Hill backers: Donald Trump knows debate stakes

Story highlights

  • Donald Trump's supporters on Capitol Hill met for one last time before the election
  • The Trump campaign sent out a debate prep survey to supporters on Thursday

Washington (CNN)Donald Trump's supporters on Capitol Hill said Thursday they know the stakes are high for Monday night's debate and could set the tone for the sprint to Election Day.

"Donald Trump knows, the team knows that Monday night is going to be not necessarily make or break, but the momentum coming out of Monday night could be critical on both sides and Donald Trump knows that," said Rep. Chris Collins, a New York Republican, as he walked out of what could be the final meeting of Trump's congressional supporters.
"He's likely to bring up some Clinton issues. I think we're going to see some give and take there," Collins said. "We all know Mr. Trump is a little quicker on his feet than Mrs. Clinton."
The group met for close to an hour at the Republican National Committee headquarters and discussed the Trump campaign's plan for battleground states as well, but the debate prep stood out in the meeting led by top Trump advisers.
    Collins, the first congressman to endorse Trump and an early leader of efforts to rally highly reluctant House Republicans to Trump's side, said that he will be flying to New York Monday to help the Trump campaign after the debate against Democratic nominee Hillary Clinton in the media spin room.
    "Donald Trump knows that Monday night is absolutely critical," he said. "And I think with that in the back of his mind, I'm confident we'll see presidential Trump Monday night."
    Shortly after Collins talked Thursday, the Trump campaign sent out a debate prep survey to supporters, asking them what issues he should focus, whether he should attack Clinton's policies or defend his own and more.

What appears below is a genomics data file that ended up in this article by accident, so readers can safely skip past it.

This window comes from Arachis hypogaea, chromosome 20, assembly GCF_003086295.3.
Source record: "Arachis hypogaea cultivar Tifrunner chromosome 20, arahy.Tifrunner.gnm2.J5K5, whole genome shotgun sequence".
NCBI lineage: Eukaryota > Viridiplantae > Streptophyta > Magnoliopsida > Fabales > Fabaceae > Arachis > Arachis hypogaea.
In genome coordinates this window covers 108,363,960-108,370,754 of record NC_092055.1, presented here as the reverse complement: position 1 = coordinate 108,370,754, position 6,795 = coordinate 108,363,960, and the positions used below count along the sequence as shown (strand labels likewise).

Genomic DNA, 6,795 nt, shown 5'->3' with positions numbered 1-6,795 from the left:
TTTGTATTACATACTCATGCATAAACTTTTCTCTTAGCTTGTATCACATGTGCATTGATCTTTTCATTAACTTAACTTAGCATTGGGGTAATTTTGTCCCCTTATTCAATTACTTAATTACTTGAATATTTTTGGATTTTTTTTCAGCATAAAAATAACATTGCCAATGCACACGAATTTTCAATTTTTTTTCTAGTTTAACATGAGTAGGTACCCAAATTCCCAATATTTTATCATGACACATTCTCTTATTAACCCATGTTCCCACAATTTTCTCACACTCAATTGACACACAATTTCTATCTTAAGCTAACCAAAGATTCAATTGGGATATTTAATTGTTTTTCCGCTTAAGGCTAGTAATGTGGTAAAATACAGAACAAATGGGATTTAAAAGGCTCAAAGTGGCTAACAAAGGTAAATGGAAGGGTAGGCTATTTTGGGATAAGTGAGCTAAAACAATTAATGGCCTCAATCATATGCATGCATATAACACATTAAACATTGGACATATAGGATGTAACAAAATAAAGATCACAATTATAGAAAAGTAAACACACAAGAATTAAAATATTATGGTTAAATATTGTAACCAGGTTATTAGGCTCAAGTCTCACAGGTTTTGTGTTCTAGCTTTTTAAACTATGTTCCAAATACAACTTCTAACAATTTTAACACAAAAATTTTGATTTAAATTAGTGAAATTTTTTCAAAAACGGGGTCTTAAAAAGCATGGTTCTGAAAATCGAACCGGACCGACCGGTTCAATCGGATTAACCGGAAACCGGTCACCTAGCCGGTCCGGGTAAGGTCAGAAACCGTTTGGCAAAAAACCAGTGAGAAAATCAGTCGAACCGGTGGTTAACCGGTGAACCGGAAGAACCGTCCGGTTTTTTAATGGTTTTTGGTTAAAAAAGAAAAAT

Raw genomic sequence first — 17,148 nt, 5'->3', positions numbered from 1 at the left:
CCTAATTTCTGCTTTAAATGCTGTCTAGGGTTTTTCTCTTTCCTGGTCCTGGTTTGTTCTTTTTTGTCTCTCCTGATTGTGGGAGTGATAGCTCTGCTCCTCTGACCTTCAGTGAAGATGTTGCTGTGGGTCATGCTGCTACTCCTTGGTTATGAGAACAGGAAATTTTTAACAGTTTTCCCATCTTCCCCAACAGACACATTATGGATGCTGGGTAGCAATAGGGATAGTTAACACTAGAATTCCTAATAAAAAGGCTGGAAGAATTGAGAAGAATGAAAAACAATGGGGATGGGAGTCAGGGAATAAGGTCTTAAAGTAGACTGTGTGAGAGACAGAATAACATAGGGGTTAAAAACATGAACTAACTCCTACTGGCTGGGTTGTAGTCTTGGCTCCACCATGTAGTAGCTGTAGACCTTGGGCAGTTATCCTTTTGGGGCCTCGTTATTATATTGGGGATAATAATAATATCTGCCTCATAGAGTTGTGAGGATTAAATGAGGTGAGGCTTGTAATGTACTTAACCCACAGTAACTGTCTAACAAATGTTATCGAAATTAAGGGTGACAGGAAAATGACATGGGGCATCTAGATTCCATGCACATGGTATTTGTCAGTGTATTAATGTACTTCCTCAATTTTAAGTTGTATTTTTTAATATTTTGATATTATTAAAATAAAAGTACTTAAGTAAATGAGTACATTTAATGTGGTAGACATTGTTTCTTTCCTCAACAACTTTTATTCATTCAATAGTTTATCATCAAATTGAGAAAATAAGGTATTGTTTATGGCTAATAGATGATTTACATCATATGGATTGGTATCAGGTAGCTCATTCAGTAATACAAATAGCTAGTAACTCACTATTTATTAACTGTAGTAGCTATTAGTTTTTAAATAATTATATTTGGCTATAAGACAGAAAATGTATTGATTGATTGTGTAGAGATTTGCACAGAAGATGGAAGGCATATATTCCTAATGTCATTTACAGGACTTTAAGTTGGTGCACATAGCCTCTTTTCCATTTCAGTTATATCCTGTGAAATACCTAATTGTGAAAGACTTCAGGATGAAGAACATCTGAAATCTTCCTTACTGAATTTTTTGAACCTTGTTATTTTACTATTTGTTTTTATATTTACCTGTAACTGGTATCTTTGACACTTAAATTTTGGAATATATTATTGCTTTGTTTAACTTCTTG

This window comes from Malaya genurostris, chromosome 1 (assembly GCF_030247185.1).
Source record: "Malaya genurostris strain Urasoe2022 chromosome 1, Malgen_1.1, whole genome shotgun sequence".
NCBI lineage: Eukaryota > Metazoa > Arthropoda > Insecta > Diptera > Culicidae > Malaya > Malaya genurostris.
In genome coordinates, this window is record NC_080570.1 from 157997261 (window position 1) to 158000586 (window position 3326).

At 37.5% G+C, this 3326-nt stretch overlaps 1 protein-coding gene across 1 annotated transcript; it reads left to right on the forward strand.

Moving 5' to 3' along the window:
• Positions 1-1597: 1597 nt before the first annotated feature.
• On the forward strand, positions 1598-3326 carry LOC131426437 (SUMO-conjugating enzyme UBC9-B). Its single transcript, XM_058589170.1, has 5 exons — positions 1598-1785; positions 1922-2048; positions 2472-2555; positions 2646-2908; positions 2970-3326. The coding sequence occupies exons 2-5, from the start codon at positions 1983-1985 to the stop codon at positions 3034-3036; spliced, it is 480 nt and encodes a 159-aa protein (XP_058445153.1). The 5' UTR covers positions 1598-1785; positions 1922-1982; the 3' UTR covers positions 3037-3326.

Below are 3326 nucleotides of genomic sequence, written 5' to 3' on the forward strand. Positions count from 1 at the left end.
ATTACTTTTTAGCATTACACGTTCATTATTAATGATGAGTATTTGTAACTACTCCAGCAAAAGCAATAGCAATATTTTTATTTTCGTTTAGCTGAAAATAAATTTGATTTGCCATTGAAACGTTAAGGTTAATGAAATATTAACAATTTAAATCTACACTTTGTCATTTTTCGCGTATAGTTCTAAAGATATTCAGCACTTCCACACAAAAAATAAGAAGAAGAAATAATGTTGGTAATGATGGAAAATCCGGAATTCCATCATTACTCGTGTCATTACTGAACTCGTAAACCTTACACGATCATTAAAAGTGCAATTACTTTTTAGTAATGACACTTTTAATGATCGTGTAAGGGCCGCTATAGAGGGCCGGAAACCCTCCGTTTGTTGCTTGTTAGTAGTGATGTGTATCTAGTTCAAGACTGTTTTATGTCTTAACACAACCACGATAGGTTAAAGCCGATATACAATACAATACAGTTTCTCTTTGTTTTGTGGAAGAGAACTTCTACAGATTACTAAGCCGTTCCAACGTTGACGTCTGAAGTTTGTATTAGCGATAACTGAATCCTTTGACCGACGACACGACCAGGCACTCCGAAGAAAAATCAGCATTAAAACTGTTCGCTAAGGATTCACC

"Do you think Trump should refer to Hillary as 'Crooked Hillary' on stage?" Trump asked, in question #4 of the 30-question survey.
    Questions about Trump's use of charitable donations to pay off personal legal debts have hounded him this week, but Collins dismissed them and tried to put the focus back on the Clinton Foundation, which has been a source of consternation across the aisle.
    "I'm sure there will be these kinds of volleys, we'll hear more about, but the fact of the matter is Trump's Foundation made donations to not-for-profit, 501(c)3s -- that's what foundations do. And I think the more important question, or issue is there's no Trump family members being paid by the foundation," Collins said. "It's not a patronage pit like the Clinton Foundation is."
    Collins said Trump's Hill supporters also got an update on the battleground plans, with just six weeks left in the race, and said they are confident Trump has multiple paths to the 270 electoral votes needed to win.
    "There are six different ways for him to get to 269, he's right now leading in Iowa, Nevada and New Hampshire, that takes him to 269, he might win one in Maine, there's 270, he might lose one in Nebraska, he's back to 269," he said. Collins cited other states in play -- Colorado, Michigan, Wisconsin, Pennsylvania, Virginia -- that could tip the balance to Trump.
    The focus now, he said, has turned from rallying conservatives to winning over independent and undecided voters.
    "It's all about the undecideds, they don't like Hillary Clinton, they don't like her with her character flaws, they haven't warmed up to President Trump and that's where the debate is going to be so critical Monday night for President Trump to address the nation for all those people who want no part of Hillary Clinton."